Mouths can start talking free of the brain,
As befits Alzheimer’s,
There’s no humming and erring, just another refrain,
Outbursts are as welcome as silence.
Before things become too gloomy, however, he brings in an allusion to the titular bird of the title, which then forms the remainder of the poem. Here he carefully treads the fine line between comedy and tragedy, such as in the couplet, “And perhaps as a mother does after a spat with her daughter/Become a humming bird, spend ninety percent of your life in torpor.”
At first glance it may seem an odd inclusion for a book about holidays but I think that here Williams is suggesting that dementia is akin to a permanent period of absence without going anywhere.
In summing up, Ghastly Holidays is a delicious trip around the dreadful that exudes personality and wit. All the poems are beautifully presented, accompanied by charming black and white line drawings that helps amplify the words, and a pound from every sale goes to ABF The Soldiers’ Charity, which helps ex-servicemen and their families go on holidays to remember (for the right reasons).
Williams has described the book, his second after 2014’s Filthy Creatures, themed around animals, as being dedicated to “the joy of life and trying to make difficult positions we find ourselves in a little easier to handle”. In this aim, at least, he has reached his goal admirably and I would heartily recommend it to anyone who loves a good giggle, or needs one after the holiday from hell.
Ghastly Holidays: Things my father never told me… by David Williams is out now via Oort Publications and Amazon UK, priced £9.99 as a paperback and £4.99 as an eBook. Further information about David Williams can be found on his website, www.oortpublications.co.uk
Meet the Author: David Williams
It was an ultimatum from his wife that first led David Williams to publish his comic poetry. Now, with two books under his belt and a further two waiting in the wings, the genie of daftness is well and truly out of the bottle. Behind the author’s humour, however, is a heart and infectious joy for life.
David Williams was born in Dulwich but was raised in Cornwall before returning to London, where he completed his schooling at Harrow. His first job after finishing his education was with Savills, the global real estate company, which he joined in 1982, starting out in the marketing department ‘prepping’ the advertisements for publications such as Country Life. Nearly four decades later, he is still with the Savills, where he now serves as an Executive Director and assists owners and developers in the delivery of their dream schemes around the world.
Since an early age David enjoyed classic British comedy, from the mad-cap humour of Spike Milligan on The Goon Show to the genteel anarchy of I’m Sorry, I’ll Read That Again. He also devoured the writings of Roald Dahl, which is still celebrated today for its inventive silliness, and cites his own godfather, the late humourist Alistair Sampson, as a particular influence.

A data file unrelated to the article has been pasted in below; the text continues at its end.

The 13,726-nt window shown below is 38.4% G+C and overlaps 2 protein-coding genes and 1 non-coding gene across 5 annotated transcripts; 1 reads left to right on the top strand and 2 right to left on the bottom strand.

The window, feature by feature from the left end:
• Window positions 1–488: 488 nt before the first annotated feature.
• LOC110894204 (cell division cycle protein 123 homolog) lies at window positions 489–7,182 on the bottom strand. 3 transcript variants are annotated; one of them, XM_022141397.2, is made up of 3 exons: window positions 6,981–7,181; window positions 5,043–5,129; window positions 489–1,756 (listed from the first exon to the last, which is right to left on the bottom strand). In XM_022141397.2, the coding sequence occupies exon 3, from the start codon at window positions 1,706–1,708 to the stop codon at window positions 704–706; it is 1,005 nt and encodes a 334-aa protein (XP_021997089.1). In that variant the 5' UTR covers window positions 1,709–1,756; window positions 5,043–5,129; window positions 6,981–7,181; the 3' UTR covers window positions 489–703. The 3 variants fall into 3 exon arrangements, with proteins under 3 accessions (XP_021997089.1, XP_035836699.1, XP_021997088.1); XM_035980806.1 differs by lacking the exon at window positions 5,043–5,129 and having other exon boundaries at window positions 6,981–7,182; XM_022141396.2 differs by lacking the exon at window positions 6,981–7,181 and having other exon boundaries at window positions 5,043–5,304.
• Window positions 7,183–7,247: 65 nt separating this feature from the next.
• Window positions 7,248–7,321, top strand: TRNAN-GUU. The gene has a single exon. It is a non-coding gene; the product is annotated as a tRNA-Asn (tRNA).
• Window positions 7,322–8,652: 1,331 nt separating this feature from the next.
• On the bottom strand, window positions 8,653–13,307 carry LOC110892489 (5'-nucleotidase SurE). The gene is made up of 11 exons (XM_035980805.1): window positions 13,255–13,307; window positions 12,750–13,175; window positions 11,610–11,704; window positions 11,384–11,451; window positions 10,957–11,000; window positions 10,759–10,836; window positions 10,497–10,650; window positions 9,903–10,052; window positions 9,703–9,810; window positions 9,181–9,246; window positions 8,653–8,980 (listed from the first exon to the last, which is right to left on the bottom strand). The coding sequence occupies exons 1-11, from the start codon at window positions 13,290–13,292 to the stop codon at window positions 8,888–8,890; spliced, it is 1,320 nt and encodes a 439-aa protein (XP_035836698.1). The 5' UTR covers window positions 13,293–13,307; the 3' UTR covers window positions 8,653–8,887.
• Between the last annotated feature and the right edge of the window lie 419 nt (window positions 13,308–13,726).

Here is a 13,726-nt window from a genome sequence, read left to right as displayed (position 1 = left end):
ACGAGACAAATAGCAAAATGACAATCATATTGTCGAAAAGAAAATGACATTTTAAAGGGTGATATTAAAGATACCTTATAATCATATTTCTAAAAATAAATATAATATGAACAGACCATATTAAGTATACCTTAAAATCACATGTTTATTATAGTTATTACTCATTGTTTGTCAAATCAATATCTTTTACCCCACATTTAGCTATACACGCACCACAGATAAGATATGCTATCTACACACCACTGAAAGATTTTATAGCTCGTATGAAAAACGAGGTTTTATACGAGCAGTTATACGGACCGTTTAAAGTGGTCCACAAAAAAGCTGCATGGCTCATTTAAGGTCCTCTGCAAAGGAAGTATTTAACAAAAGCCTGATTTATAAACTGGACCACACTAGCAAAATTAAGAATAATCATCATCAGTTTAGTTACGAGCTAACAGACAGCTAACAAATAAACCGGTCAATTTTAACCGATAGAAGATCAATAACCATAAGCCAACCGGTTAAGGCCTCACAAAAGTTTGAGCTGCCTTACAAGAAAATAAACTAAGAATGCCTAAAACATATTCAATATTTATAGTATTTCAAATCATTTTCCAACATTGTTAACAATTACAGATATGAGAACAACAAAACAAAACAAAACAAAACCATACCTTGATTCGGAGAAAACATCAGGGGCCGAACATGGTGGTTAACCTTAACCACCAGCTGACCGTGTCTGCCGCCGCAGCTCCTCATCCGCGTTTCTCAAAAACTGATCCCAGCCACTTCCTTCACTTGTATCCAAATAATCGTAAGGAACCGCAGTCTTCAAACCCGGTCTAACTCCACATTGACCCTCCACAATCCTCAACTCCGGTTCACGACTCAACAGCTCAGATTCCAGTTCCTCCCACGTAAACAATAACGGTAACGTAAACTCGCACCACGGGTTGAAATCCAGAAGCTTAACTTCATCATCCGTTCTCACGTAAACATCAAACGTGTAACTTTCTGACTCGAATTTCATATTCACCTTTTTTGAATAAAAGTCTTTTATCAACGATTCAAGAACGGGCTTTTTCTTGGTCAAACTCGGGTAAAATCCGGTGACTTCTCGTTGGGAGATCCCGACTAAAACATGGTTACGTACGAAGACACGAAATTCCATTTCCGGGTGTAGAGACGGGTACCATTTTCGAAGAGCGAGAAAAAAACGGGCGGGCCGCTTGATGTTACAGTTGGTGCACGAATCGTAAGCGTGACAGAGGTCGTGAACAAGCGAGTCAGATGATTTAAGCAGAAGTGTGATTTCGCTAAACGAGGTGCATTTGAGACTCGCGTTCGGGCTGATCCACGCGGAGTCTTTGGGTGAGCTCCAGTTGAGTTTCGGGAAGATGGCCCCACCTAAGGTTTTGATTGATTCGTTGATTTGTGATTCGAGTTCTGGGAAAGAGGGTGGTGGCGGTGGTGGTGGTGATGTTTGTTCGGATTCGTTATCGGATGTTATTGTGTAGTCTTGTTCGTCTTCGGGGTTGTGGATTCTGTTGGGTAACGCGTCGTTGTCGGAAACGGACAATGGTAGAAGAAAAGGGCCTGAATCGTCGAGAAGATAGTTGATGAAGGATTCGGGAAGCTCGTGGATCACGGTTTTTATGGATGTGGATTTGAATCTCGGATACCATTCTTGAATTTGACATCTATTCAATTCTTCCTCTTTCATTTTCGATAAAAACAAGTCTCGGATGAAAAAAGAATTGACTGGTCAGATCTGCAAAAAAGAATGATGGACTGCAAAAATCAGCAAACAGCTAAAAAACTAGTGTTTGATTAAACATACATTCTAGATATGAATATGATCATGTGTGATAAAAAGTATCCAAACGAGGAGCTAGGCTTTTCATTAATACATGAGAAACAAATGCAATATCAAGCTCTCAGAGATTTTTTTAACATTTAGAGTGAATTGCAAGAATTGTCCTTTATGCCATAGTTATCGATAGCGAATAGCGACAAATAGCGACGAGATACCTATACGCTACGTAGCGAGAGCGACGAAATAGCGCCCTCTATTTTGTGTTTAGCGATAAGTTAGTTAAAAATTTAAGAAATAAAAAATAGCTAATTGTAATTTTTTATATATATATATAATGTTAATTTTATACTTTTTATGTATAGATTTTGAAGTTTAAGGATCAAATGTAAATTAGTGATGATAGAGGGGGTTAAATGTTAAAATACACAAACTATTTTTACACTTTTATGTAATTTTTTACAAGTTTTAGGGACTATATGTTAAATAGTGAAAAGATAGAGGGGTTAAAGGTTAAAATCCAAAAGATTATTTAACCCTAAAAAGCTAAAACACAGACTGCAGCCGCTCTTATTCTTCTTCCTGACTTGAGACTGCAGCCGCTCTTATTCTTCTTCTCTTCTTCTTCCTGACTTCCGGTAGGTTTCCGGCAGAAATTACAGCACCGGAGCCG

However, it was only after his marriage, and the arrival of his children, that he began writing his own comic material, mainly in the form of light verse.
As he explains, the muse first came to him while on holiday with his young family, now consisting of four children aged 17 to 28. “I started to write to help our children go to sleep,” he says. “I wrote poems that featured the animals we’d seen or the strange things that had happened during the day. It kept them entertained and helped them nod off, though I’m not sure if that’s a compliment!”
In time, those pieces of writing started to stack up and, David says, ended up “littering the house”. “There were notebooks all over the place,” he recalls. “It got to the point where my wife, exasperated by the clutter, threatened to throw them all out, so I decided to publish them.”
His first book, Filthy Creatures: Things My Mother Never Told Me, was released to an unsuspecting world in 2014 through his own publishing house, Oort Publications. It offers a “poetic tour of some of God’s best-loved and most hated creatures” while “highlighting some of their naughtiest traits”. Among its pages can be found Williams’s trademark wry verse and tongue-in-cheek observations on the habits of a menagerie of animals, adorable aardvarks and whimsical wildebeests to cheeky chimps. At the same time, he includes a more serious message about the plight of these animals at a time when their natural habitat is increasingly under threat.
His latest collection, Ghastly Holidays, has just hit the shelves and is another triumph of comedy writing, this time looking at the Great British Getaway through a mirror oddly. Like with animals, the author has a particular fondness for travel and has spanned the globe with work or his family. If he has one bugbear about the holiday experience, it’s that, in his opinion, many people jet off without really giving thought to their destination and don’t take the time to “really explore, venturing off the beaten track”. After reading Ghastly Holidays you might think that staying planted firmly to the nearest beach is the safest option but that would be to miss the underlying point that Williams is trying to get across: that however a holiday pans outs, you should “aim to be more present in your journey, as there’s so much to take in and enjoy which you will otherwise miss”.